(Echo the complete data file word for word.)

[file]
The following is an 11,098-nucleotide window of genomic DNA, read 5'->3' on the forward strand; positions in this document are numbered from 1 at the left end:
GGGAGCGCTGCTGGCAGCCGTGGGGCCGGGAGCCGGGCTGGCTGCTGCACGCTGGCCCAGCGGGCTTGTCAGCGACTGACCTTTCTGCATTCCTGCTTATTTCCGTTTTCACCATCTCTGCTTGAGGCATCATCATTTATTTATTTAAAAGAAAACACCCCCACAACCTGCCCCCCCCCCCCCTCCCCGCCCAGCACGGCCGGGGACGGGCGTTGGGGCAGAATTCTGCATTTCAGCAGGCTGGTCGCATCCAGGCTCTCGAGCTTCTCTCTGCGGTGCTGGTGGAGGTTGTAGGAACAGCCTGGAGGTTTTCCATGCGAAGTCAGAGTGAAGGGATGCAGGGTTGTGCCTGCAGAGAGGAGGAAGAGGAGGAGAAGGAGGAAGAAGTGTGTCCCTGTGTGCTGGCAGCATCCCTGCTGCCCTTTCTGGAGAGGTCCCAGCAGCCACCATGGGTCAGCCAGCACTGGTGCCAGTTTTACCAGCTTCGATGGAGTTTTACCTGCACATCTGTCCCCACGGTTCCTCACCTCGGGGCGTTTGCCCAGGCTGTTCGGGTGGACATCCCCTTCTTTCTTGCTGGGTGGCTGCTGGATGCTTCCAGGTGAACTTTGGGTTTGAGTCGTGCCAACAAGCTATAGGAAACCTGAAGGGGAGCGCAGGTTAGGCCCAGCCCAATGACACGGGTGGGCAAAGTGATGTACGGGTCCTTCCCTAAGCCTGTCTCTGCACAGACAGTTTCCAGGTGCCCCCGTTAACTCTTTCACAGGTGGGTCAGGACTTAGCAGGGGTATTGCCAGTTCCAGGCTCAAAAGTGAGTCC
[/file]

The following is an 11,098-nucleotide window of genomic DNA, read 5'->3' on the forward strand; positions in this document are numbered from 1 at the left end:
GGGAGCGCTGCTGGCAGCCGTGGGGCCGGGAGCCGGGCTGGCTGCTGCACGCTGGCCCAGCGGGCTTGTCAGCGACTGACCTTTCTGCATTCCTGCTTATTTCCGTTTTCACCATCTCTGCTTGAGGCATCATCATTTATTTATTTAAAAGAAAACACCCCCACAACCTGCCCCCCCCCCCCCTCCCCGCCCAGCACGGCCGGGGACGGGCGTTGGGGCAGAATTCTGCATTTCAGCAGGCTGGTCGCATCCAGGCTCTCGAGCTTCTCTCTGCGGTGCTGGTGGAGGTTGTAGGAACAGCCTGGAGGTTTTCCATGCGAAGTCAGAGTGAAGGGATGCAGGGTTGTGCCTGCAGAGAGGAGGAAGAGGAGGAGAAGGAGGAAGAAGTGTGTCCCTGTGTGCTGGCAGCATCCCTGCTGCCCTTTCTGGAGAGGTCCCAGCAGCCACCATGGGTCAGCCAGCACTGGTGCCAGTTTTACCAGCTTCGATGGAGTTTTACCTGCACATCTGTCCCCACGGTTCCTCACCTCGGGGCGTTTGCCCAGGCTGTTCGGGTGGACATCCCCTTCTTTCTTGCTGGGTGGCTGCTGGATGCTTCCAGGTGAACTTTGGGTTTGAGTCGTGCCAACAAGCTATAGGAAACCTGAAGGGGAGCGCAGGTTAGGCCCAGCCCAATGACACGGGTGGGCAAAGTGATGTACGGGTCCTTCCCTAAGCCTGTCTCTGCACAGACAGTTTCCAGGTGCCCCCGTTAACTCTTTCACAGGTGGGTCAGGACTTAGCAGGGGTATTGCCAGTTCCAGGCTCAAAAGTGAGTCC